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I did it.  I quit my BlackBerry Curve 8300.  Gone are emails piped through an Enterprise server, the hard qwerty keyboard, a guaranteed sturdiness.  I’m not an unsatisfied BlackBerry user at all, and breaking up with RIM was very much “it’s not you, its me”.  The chance to upgrade to HTC’s G2 Touch (also known as the Hero) for T-Mobile was too good to pass up.

I can't get mine to stand up like this

I can't get mine to stand up like this

The G2  is sleeker than its previous G1 incarnation, with a large touchscreen that takes up most of the front of the phone and a distinctive slight kink at the bottom which definitely helps avoid the screen getting scratched.  The back of the phone is covered in soft plastic, is very comfortable to hold and is a nice weight.  The phone has a proper headphone port as well as a 5 megapixel camera (but sadly no flash).  All other mod cons are included – GPS, gyroscope, wifi connectivity.

Its my first time to play around with Google’s Android OS – the user interface is simple & customisable, the navigation smooth and it has decent processing power (you can have many multiple apps running at once, with no noticeable affect on performance).  The touchscreen functionality is very intuitive, but the virtual keypad is frustrating and has me wishing for actual keys.  That said, anything is better than the fiddly, and frankly rubbish, trackball.

What I am loving is the full integration with Google – the Gmail interface on my phone is seamless, my phone contacts are my Gmail contacts, Google Talk is preinstalled and Google Maps is better than ever.  The only downside is that Google contacts create a contact for every email that comes into your inbox, whether you want it to or not.  Surfing the web is almost desktop quality, has the capability to run full sites rather than just cut down mobile versions, and adjusts the text to the size of the screen where it can.  The data connection leaves a lot to be desired in terms of reliability – but I’m not sure whether its the phone or T-Mobile’s network.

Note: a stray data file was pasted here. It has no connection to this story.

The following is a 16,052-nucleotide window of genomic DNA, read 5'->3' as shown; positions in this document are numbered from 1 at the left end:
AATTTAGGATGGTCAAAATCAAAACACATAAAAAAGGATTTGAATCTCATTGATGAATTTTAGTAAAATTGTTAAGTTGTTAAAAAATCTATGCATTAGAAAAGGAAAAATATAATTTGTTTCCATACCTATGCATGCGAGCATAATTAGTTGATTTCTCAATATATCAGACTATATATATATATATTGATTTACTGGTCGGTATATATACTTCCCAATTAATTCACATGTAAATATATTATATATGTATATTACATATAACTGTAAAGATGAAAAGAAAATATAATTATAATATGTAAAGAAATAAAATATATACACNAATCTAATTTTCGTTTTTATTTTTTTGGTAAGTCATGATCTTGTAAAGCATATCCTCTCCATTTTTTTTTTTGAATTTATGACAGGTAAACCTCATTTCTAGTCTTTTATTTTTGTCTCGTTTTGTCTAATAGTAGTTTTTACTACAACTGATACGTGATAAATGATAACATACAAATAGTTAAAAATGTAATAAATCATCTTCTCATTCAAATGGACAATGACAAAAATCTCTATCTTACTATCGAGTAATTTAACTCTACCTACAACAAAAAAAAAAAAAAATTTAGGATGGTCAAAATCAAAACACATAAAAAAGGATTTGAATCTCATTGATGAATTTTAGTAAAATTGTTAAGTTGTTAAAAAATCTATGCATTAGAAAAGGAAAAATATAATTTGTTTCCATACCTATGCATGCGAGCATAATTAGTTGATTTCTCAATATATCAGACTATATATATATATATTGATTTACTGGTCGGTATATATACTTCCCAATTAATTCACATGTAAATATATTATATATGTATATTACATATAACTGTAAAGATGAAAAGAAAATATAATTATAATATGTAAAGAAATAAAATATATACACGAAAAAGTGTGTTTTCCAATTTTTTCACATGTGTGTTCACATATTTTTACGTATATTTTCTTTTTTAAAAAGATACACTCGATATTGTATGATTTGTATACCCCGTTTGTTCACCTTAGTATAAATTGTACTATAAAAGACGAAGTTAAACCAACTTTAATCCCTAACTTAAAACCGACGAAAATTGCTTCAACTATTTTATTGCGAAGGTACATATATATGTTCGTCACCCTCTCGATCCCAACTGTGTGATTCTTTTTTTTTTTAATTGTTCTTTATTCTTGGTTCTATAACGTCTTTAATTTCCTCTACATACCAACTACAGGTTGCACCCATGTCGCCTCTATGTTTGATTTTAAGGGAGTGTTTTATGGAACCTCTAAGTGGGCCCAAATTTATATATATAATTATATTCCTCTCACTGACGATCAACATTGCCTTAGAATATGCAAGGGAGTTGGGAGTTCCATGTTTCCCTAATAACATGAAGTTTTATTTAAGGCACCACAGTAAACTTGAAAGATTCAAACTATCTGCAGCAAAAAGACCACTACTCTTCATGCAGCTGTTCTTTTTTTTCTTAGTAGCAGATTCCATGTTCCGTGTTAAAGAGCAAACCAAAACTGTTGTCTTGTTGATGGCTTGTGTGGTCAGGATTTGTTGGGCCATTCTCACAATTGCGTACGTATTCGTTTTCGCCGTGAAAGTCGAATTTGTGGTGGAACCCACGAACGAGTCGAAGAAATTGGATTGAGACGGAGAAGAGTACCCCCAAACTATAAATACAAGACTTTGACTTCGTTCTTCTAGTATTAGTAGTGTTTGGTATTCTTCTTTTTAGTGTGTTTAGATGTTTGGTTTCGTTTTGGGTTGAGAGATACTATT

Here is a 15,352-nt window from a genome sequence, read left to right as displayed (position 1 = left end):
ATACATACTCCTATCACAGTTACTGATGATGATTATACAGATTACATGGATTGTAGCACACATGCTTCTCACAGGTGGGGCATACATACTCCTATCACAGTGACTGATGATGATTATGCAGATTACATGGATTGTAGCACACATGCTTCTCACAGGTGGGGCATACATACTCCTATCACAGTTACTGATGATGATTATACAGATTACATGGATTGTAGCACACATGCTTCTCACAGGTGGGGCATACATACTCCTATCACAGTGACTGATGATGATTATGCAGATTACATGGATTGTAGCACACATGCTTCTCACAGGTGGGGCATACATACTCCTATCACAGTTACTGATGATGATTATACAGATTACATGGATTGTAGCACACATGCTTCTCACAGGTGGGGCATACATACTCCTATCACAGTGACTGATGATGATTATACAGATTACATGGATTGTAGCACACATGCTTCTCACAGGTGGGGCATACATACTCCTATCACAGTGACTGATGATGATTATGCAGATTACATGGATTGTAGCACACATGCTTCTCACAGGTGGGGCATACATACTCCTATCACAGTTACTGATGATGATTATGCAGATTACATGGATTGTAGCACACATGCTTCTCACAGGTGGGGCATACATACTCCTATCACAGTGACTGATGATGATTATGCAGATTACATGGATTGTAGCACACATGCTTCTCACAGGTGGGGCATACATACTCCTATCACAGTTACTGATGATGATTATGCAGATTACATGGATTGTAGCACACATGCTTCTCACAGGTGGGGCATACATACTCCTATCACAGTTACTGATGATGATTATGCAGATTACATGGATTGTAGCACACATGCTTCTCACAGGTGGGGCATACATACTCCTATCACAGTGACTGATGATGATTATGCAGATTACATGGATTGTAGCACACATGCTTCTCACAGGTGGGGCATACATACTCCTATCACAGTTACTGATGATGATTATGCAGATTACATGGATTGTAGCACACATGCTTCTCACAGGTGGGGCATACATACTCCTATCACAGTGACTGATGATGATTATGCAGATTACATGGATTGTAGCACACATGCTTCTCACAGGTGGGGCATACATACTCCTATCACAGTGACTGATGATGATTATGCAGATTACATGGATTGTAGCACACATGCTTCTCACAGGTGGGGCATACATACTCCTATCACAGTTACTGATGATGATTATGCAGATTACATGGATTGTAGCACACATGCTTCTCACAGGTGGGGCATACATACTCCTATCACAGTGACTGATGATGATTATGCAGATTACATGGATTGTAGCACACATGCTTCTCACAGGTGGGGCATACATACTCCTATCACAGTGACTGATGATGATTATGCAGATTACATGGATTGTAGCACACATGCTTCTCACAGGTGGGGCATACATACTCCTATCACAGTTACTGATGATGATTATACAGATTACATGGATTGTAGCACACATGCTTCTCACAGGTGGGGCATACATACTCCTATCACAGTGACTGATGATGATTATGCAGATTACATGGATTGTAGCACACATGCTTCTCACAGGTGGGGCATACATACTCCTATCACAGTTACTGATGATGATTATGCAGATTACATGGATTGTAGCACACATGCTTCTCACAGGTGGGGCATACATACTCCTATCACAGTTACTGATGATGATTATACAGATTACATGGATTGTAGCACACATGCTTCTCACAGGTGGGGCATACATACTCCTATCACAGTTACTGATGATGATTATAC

Android has its own app store, Marketplace, which comes pre-embedded in the G2.  Once you get past T-Mobile’s delightfully annoying content lock, there’s a good selection of free and paid-for apps – although app search is poor, especially considering the people behind it.  Once I got a good selection of apps up and running, I found it all comes at a cost – one working day’s heavy usage (especially of Twitter, browsing and using the GPS) and the battery is completely spent.  There are a few things you can do to combat this, foremost amongst which is installing apps such as TasKiller, which does what it says on the tin and allows you to turn off any and all apps that are running but you’re not using.

The G2 isn’t perfect, but the raft of features and great UI means I’m not going to get back together with BlackBerry – although I hope we can still be friends.

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